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Dare to take risks

Editor-in-chief, gerontologist



Take risks now and again to feel alive
Take risks now and again to feel alive

Are you the type of individual that still enjoys taking a few risks in his/her life? Or, on the other hand, have you found yourself opting for things that are mostly predictable and ordinary? As we get older, many of us tend to be a bit more cautious than we were in our youth. Perhaps life’s experiences push us into a protective mode, causing us to concentrate on the dangers and problems of a new venture, instead of seeing what the positive aspects might be.

We can all conjure up memories of times as children in which we “threw caution to the wind,” and just went along with what our gut was saying. We took a chance. It was this internal message that encouraged us to go towards unknown territory. It was all a part of growing up and testing the waters. The testing didn’t stop after childhood either. When we finally left our parents’ house and went out on our own, we definitely entered a period of uncertainty. But with the independence that came from such a big move, the price was well worth it. It was a time of self-discovery and growth.

Many took a chance on marriage
Many took a chance on marriage

For many, marriage was another mysterious step that young adults took a chance at. Whether you went directly from your parents’ house or from a place of your own, sharing an intimate relationship with another human being is a major adjustment. I doubt few of us went into this stage looking at the risks, but more likely thought about the “payoffs.” Once again we took a chance.

For those of us who were privileged enough to have children of our own, we entered one of the most unknown roles of all, that of parents! This life stage is also the most perfect example of an outcome being well worth the gamble. Between childbirth and child rearing, who knew what was in store? None of us were really sure. However, like before, we just figured it out.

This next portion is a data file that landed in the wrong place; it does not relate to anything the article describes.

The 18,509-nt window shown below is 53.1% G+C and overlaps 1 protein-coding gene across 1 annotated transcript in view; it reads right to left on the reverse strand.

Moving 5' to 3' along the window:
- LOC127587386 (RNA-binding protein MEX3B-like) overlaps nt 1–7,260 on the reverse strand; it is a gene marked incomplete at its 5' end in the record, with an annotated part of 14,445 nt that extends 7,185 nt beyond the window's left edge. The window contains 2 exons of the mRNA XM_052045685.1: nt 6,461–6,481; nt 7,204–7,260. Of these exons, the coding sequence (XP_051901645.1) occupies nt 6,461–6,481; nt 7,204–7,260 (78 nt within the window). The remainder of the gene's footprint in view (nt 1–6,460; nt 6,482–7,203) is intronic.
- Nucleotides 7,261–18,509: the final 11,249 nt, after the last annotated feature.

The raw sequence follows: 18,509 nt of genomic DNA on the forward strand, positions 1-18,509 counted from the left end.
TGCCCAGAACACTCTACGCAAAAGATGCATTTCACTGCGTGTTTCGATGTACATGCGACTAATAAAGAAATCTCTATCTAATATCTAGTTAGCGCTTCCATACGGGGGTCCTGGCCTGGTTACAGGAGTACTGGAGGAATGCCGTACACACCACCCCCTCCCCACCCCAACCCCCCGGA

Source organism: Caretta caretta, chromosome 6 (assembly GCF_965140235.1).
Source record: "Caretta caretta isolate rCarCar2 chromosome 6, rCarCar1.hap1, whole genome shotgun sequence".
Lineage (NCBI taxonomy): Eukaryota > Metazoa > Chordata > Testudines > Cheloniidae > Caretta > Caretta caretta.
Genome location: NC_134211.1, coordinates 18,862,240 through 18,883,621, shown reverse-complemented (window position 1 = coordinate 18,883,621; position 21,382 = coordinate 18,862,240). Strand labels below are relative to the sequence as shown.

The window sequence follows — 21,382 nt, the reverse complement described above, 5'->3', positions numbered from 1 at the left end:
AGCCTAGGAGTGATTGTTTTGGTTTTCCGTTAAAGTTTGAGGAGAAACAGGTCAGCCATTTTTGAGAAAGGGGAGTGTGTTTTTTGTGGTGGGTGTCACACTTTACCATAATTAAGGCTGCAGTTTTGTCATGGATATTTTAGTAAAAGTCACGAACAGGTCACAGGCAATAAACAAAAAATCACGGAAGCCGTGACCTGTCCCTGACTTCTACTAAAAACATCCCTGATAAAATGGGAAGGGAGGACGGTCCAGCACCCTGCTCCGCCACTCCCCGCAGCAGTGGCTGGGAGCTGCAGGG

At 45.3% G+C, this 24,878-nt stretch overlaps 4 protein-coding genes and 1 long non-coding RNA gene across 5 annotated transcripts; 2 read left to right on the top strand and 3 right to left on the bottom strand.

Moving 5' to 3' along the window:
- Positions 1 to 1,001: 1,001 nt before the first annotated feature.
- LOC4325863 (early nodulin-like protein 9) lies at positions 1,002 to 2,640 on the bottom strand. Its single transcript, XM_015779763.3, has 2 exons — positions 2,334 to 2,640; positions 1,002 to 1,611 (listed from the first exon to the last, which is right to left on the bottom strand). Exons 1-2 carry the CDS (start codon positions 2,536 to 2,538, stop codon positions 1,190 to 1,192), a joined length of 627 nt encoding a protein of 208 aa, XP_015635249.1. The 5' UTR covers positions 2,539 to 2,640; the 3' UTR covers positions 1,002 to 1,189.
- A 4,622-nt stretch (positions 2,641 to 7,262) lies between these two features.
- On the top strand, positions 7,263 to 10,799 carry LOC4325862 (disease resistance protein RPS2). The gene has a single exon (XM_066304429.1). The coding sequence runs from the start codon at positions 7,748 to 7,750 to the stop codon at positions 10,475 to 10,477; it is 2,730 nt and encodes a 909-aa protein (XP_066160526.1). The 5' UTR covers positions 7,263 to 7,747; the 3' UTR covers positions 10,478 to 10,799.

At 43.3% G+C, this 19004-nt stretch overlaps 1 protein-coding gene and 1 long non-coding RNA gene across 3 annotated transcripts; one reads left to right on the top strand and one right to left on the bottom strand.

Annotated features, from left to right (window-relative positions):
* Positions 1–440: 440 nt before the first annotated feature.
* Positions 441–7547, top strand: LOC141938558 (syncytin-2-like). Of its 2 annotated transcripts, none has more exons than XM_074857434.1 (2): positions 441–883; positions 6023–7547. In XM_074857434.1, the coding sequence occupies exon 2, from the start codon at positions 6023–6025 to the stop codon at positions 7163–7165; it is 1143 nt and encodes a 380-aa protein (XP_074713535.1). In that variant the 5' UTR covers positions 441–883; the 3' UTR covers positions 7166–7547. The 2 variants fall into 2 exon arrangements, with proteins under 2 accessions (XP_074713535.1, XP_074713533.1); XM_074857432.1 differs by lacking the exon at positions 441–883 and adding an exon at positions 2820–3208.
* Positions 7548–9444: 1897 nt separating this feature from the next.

Being part of the workforce
Being part of the workforce

In the work-world, it was probably the same thing. Many of us learned “on the job” with very little structured training and guidance. We got in there and did our best. As our jobs went through the normal changes and modifications, we adapted accordingly. These may have been overwhelming at the time, but we did it anyway.

So here it is today, and as we look in the mirror, we need to ask ourselves some important questions. Have we taken any chances recently? Have we tried something where the outcome isn’t necessarily a given? Or, have we been hanging out primarily in our “comfort zone” too afraid to take a chance on what may be around the corner?

While it is a smart idea to listen to that voice inside warning about impending risks, make sure you aren’t avoiding new experiences for the wrong reasons. Many of us engage in anticipatory worrying that stops us from taking a chance on new opportunities. These “what ifs” can be crippling, and most of the time, our worrying is a waste. Our imagination gets the best of us and none of our conceived problems end up happening.

What we need to do is take pride in the way we have handled things throughout our life and in all we have accomplished. Let this confidence rise again and guide us to continue on in our journey of experimentation. Don’t worry about failing or “doing it wrong.” As long as you are trying, it is a success. Participating in new ventures is what living is all about. You know you can do it. I dare you!

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Cynthia Lopinto

Cyn LoPinto, M.A. is a gerontologist focusing on significant issues affecting older adults and their families. Her areas of interest include lifestyle enrichment, family dynamics, and caregiver support. Cyn has worked in both the recreational and healthcare industries.

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